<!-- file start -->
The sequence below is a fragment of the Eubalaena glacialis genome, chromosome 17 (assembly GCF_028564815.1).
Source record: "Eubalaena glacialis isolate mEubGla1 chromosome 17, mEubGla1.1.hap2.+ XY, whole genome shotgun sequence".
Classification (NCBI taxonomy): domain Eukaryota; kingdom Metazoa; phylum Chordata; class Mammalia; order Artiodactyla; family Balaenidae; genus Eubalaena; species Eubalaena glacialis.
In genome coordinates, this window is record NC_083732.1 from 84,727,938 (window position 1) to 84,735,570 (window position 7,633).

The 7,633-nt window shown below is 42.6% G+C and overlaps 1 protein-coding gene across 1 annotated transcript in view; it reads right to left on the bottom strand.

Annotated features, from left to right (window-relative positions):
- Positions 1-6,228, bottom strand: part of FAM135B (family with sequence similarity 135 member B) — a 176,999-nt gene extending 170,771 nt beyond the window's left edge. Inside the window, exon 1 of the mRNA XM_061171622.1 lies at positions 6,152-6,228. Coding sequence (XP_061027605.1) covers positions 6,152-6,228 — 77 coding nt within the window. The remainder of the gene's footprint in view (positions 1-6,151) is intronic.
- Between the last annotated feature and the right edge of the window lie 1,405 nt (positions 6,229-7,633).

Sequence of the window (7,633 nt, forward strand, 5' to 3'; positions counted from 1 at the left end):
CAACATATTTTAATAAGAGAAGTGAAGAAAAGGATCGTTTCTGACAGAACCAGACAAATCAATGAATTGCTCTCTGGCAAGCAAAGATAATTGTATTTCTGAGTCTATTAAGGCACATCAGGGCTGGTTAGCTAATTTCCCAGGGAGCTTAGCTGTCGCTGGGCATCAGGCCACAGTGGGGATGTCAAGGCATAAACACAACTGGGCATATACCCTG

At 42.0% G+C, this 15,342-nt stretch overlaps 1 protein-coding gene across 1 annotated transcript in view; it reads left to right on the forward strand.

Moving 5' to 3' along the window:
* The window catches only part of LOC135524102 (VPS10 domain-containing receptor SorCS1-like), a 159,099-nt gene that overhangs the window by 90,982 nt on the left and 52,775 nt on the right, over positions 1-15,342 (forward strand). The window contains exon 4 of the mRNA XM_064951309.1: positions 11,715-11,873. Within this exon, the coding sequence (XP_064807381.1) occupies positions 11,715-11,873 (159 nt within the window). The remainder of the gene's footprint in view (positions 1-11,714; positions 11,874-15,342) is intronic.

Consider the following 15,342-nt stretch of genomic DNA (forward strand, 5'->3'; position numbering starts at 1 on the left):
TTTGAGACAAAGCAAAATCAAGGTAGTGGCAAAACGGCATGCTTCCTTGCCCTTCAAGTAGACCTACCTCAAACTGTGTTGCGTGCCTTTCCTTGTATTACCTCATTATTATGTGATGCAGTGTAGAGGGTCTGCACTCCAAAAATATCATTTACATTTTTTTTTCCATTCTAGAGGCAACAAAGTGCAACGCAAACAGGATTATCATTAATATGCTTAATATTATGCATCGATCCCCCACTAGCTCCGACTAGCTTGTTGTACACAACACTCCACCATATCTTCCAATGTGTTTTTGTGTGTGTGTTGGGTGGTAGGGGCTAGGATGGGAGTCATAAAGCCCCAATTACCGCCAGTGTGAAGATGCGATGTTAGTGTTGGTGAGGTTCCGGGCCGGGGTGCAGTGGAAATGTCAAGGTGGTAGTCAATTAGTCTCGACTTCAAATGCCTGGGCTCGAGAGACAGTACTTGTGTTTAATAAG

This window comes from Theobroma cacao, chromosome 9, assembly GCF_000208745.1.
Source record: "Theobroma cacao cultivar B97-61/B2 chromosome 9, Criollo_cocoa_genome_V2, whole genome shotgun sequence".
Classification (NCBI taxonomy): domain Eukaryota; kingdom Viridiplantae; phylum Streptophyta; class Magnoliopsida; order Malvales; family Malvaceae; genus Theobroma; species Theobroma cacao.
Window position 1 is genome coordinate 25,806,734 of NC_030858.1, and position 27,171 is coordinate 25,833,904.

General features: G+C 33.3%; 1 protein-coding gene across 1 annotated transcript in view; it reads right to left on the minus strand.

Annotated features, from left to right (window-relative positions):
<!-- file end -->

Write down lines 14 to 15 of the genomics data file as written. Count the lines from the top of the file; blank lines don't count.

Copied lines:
Consider the following 15,342-nt stretch of genomic DNA (forward strand, 5'->3'; position numbering starts at 1 on the left):
TTTGAGACAAAGCAAAATCAAGGTAGTGGCAAAACGGCATGCTTCCTTGCCCTTCAAGTAGACCTACCTCAAACTGTGTTGCGTGCCTTTCCTTGTATTACCTCATTATTATGTGATGCAGTGTAGAGGGTCTGCACTCCAAAAATATCATTTACATTTTTTTTTCCATTCTAGAGGCAACAAAGTGCAACGCAAACAGGATTATCATTAATATGCTTAATATTATGCATCGATCCCCCACTAGCTCCGACTAGCTTGTTGTACACAACACTCCACCATATCTTCCAATGTGTTTTTGTGTGTGTGTTGGGTGGTAGGGGCTAGGATGGGAGTCATAAAGCCCCAATTACCGCCAGTGTGAAGATGCGATGTTAGTGTTGGTGAGGTTCCGGGCCGGGGTGCAGTGGAAATGTCAAGGTGGTAGTCAATTAGTCTCGACTTCAAATGCCTGGGCTCGAGAGACAGTACTTGTGTTTAATAAG